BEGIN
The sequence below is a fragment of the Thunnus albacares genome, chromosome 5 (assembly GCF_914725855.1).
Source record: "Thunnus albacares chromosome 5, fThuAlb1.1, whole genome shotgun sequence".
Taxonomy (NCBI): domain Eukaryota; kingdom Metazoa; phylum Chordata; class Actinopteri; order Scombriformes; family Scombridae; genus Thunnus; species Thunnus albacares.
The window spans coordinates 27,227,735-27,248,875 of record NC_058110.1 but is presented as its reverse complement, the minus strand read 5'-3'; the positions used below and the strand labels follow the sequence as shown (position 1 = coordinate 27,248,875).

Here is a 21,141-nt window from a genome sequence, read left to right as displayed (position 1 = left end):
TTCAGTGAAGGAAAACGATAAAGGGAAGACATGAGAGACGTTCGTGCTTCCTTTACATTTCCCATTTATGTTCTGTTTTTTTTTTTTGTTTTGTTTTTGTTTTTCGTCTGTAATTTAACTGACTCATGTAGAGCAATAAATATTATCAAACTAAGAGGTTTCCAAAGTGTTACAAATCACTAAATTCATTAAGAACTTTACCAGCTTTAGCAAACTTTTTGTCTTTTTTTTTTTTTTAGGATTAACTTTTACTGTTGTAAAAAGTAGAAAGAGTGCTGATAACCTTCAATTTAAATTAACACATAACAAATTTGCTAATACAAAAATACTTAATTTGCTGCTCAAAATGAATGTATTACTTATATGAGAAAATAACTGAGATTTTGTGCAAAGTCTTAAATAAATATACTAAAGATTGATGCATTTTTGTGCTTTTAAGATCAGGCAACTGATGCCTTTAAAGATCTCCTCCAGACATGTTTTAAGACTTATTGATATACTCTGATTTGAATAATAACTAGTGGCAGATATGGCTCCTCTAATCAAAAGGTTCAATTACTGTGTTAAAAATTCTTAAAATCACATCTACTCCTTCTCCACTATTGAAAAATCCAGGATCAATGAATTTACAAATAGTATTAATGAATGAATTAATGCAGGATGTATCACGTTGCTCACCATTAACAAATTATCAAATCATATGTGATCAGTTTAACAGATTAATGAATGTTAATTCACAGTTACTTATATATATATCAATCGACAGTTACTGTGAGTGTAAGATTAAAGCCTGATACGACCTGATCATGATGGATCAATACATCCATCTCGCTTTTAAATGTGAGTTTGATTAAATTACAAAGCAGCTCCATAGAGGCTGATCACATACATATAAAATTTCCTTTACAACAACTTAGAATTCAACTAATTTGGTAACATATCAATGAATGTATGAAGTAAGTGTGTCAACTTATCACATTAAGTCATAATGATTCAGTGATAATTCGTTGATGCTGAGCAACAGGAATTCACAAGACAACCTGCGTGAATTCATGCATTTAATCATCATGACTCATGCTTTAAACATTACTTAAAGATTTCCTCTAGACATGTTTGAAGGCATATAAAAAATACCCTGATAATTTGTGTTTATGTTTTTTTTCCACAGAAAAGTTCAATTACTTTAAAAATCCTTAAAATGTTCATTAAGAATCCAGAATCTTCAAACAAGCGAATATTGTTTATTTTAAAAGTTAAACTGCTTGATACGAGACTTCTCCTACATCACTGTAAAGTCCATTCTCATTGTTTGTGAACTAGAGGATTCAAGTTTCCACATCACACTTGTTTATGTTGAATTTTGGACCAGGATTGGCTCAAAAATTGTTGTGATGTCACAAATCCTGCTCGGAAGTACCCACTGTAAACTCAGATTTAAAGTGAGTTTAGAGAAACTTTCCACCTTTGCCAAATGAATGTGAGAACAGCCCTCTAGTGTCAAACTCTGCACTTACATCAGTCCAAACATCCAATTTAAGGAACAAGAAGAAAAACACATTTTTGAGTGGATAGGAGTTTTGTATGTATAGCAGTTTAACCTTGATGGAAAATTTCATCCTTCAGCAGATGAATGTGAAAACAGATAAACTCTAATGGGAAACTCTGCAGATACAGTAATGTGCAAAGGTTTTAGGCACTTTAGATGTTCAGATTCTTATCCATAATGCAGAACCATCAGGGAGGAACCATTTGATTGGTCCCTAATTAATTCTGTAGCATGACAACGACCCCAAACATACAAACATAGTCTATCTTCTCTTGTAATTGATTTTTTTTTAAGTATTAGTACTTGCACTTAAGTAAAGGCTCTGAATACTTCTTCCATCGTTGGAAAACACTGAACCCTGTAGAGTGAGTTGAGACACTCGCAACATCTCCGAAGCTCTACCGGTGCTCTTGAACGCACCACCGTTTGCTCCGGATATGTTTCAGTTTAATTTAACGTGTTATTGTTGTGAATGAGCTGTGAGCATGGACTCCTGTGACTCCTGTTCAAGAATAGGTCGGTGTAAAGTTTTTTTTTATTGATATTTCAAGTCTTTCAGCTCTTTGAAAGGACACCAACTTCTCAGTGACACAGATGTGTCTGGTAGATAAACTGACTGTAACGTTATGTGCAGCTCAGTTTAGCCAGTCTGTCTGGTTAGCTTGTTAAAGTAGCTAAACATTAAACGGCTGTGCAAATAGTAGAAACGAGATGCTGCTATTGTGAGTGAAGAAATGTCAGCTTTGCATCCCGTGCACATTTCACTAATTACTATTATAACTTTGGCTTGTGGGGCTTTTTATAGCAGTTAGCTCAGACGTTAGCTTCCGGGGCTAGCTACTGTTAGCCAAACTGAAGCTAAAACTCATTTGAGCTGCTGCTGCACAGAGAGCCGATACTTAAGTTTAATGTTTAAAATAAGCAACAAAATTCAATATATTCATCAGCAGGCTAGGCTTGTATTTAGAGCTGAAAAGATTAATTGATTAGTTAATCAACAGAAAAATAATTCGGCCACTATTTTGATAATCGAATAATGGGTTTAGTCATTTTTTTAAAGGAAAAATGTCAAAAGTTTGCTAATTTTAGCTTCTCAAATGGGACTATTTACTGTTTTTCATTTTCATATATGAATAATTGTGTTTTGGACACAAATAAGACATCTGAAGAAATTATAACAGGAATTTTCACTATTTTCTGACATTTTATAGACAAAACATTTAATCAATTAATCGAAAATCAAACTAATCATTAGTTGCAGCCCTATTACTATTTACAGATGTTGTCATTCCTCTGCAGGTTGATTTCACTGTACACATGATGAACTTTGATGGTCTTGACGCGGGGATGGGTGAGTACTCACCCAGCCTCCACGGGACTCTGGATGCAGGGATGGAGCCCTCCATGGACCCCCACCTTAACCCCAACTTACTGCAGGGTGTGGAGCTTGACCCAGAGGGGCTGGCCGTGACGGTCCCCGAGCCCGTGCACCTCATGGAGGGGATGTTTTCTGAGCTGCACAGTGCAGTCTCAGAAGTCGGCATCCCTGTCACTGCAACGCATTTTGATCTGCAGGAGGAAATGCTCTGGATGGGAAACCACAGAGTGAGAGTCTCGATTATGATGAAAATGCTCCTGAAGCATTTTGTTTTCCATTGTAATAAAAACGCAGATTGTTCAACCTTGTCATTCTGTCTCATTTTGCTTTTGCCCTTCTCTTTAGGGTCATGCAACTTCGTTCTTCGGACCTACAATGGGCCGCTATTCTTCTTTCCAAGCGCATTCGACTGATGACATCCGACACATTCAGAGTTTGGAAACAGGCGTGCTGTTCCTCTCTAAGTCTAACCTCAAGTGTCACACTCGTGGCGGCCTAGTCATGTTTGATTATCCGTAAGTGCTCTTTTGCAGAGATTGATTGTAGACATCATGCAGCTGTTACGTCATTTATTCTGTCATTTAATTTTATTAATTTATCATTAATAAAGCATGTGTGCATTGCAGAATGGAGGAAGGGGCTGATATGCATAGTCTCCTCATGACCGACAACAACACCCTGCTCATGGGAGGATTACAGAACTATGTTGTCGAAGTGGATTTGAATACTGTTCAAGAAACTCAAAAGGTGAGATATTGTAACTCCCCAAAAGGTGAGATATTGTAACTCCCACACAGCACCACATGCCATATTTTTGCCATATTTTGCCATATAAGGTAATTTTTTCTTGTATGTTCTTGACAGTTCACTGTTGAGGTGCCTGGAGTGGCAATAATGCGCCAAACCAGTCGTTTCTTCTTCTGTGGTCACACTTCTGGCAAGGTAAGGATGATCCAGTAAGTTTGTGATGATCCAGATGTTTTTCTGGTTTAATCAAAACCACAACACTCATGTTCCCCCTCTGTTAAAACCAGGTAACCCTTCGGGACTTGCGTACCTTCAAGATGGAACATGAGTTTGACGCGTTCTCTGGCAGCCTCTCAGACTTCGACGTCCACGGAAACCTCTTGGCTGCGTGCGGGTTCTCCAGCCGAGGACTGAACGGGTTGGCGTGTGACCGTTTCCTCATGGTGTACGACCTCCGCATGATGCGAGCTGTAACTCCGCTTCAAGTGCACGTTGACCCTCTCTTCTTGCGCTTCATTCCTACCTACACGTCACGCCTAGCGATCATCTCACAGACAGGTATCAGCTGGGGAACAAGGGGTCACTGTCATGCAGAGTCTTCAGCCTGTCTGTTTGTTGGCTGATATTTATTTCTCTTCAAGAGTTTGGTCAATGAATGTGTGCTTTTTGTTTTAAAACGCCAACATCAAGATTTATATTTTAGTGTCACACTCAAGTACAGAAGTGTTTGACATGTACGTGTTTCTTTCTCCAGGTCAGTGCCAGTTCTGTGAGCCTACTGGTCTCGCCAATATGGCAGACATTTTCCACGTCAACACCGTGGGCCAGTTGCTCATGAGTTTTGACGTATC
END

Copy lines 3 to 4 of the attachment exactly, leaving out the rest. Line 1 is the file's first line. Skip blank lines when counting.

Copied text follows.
Taxonomy (NCBI): domain Eukaryota; kingdom Metazoa; phylum Chordata; class Actinopteri; order Scombriformes; family Scombridae; genus Thunnus; species Thunnus albacares.
The window spans coordinates 27,227,735-27,248,875 of record NC_058110.1 but is presented as its reverse complement, the minus strand read 5'-3'; the positions used below and the strand labels follow the sequence as shown (position 1 = coordinate 27,248,875).